Elisabeth Meinecke

I get that Mitt Romney's overseas trip may or may not have been the most well-executed presidential campaign booster, but it appears the networks are determined to forego any flowery rhetoric they reserved for 2008 Obama and emphasize Romney's failures. According to the Media Research Center,

"Mitt Romney's week-long international trip resulted in unrelentingly negative coverage from the big three broadcast networks, a stark change from the glowing press awarded to then-candidate Barack Obama's world tour in 2008. While Obama was treated like a rock star (from the Associated Press: "It's not only Obama's youth, eloquence and energy that have stolen hearts across the Atlantic...."), Romney endured a focus on gaffes and the trivial. 

MRC analysts examined all 21 ABC, CBS and NBC evening news stories about Romney's trip to London, Israel and Poland between July 25 and July 31. Virtually all of these stories (18, or 86%) emphasized Romney's "diplomatic blunders," from his "golden gaffe" at the Olympic games to "missteps" that offended the Palestinians."

Honestly, the best part, though, is when MRC puts this side by side with coverage Obama received on his overseas tour before getting elected president:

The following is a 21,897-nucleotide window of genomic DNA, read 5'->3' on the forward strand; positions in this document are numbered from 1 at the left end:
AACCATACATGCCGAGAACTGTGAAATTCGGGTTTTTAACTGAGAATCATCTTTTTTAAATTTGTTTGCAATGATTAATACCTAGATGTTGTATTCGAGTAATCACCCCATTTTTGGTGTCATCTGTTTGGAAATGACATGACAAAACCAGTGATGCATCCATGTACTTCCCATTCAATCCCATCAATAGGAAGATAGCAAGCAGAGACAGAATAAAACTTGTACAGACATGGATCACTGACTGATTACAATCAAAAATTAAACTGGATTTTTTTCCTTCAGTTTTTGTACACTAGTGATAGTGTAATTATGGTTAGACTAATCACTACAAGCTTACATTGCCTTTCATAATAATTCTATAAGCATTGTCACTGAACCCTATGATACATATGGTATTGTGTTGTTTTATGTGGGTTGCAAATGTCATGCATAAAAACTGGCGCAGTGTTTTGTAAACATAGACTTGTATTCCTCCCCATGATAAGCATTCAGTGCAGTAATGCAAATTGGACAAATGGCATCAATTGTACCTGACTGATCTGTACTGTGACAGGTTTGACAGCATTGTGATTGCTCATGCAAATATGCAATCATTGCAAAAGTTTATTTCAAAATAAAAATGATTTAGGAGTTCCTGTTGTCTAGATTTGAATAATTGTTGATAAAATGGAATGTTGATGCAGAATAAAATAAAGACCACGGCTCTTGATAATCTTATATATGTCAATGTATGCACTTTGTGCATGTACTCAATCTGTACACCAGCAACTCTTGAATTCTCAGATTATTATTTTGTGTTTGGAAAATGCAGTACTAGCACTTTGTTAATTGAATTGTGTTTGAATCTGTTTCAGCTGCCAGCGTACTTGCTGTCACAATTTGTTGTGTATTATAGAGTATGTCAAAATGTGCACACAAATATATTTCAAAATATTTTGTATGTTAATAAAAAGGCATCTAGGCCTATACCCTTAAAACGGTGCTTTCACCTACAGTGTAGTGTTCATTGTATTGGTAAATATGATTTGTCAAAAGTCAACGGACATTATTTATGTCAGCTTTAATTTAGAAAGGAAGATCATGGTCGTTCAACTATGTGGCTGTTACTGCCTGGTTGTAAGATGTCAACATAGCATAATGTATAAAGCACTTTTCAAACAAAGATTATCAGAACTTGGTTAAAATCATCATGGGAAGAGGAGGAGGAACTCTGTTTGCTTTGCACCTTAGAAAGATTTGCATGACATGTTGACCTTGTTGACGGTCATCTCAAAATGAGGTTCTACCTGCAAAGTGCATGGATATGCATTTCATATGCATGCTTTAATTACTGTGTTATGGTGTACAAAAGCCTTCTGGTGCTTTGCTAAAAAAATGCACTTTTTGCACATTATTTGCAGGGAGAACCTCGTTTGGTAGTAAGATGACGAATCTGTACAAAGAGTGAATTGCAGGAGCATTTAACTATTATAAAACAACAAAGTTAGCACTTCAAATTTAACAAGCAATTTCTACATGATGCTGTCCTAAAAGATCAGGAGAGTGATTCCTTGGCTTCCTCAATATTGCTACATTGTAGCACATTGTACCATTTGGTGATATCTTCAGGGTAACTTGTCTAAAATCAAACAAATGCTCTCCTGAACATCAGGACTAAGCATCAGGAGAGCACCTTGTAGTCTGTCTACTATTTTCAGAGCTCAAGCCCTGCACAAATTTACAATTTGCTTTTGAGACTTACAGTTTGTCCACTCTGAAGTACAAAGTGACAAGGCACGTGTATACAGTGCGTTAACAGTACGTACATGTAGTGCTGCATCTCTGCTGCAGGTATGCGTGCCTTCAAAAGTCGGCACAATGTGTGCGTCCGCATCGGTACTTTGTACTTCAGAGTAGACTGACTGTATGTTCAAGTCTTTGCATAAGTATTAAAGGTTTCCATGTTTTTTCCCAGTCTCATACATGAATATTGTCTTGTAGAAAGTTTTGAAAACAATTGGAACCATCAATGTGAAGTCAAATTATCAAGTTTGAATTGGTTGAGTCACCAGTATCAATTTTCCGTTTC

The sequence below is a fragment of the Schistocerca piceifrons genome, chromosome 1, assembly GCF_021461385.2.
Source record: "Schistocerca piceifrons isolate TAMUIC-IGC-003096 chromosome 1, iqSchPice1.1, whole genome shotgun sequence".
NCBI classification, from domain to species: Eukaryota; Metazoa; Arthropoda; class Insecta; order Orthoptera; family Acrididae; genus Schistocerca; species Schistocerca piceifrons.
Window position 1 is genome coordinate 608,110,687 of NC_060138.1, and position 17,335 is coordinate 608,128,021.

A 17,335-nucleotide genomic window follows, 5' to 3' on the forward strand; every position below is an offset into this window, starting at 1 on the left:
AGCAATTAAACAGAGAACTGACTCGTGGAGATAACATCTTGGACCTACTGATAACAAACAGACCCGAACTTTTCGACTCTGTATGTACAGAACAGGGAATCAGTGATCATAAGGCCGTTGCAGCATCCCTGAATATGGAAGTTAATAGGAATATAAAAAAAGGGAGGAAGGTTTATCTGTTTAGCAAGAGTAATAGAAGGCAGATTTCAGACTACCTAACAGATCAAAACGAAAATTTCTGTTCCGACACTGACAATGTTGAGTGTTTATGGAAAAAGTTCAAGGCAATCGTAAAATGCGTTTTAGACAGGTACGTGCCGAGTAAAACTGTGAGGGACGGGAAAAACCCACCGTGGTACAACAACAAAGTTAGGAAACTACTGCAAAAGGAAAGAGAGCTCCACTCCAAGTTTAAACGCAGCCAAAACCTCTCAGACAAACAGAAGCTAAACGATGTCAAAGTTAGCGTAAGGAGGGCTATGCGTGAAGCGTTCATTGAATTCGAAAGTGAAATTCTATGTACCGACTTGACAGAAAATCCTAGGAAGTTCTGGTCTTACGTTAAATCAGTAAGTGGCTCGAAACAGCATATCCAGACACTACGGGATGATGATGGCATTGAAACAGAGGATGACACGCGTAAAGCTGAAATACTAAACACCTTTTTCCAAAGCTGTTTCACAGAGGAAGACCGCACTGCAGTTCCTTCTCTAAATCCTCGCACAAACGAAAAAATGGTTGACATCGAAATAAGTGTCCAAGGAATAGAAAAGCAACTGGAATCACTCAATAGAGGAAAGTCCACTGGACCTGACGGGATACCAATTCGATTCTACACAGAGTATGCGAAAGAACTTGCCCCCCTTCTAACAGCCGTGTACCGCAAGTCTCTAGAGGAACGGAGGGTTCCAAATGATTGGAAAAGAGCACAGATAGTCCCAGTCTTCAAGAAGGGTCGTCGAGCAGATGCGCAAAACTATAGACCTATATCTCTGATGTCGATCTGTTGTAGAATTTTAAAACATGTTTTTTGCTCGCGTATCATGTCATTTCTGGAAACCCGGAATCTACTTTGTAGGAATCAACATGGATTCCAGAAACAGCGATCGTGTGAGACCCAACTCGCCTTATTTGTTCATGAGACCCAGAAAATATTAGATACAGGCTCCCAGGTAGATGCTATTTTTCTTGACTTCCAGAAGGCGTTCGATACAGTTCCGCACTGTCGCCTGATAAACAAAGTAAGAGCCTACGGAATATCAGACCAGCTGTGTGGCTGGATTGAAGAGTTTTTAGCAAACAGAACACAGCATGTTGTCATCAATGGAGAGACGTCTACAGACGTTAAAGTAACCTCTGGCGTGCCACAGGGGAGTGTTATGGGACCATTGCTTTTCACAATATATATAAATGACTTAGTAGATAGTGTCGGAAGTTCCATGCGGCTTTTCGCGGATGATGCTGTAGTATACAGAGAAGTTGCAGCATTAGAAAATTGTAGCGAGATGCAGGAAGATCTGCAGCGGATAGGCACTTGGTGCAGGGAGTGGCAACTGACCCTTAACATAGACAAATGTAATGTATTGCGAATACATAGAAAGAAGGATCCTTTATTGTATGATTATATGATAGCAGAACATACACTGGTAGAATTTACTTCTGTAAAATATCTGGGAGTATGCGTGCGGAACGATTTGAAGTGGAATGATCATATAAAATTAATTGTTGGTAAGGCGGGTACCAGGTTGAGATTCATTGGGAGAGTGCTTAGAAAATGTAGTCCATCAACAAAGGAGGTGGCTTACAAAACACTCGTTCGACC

In July of 2008, Barack Obama's international tour took him to Israel where, in an attempt to show toughness over Iran, the then-senator incorrectly told reporters that he was a member of the Senate Banking committee. (Obama erroneously referred to "his" committee's calls for divestment from Iran.) There was no outcry and no reporting of "errors" or "gaffes," at least on the three broadcast evening newscasts.

Obama's 2008 foreign tour, unlike Romney's 2012 version, received glowing coverage.

When the Democrat arrived in Berlin to speak, Brian Williams could hardly contain himself. On the July 24, 2008 Nightly News, he trumpeted, "...The man from Chicago, Illinois, the first ever African-American running as presumptive nominee of the Democratic Party, brought throngs of people into the center of Berlin, streaming into this city, surging to get close to him, to hear his message."

On the same program, Andrea Mitchell was beside herself, marveling at the large crowds: "It's hard to figure out what the comparison is. What do you compare this with?"

Then-CBS Evening News anchor Katie Couric couched the visit in the most favorable terms, hyping, "Barack Obama extends the hand of friendship to Europe."


Elisabeth Meinecke

Elisabeth Meinecke is TOWNHALL MAGAZINE Managing Editor. Follow her on Twitter @lismeinecke.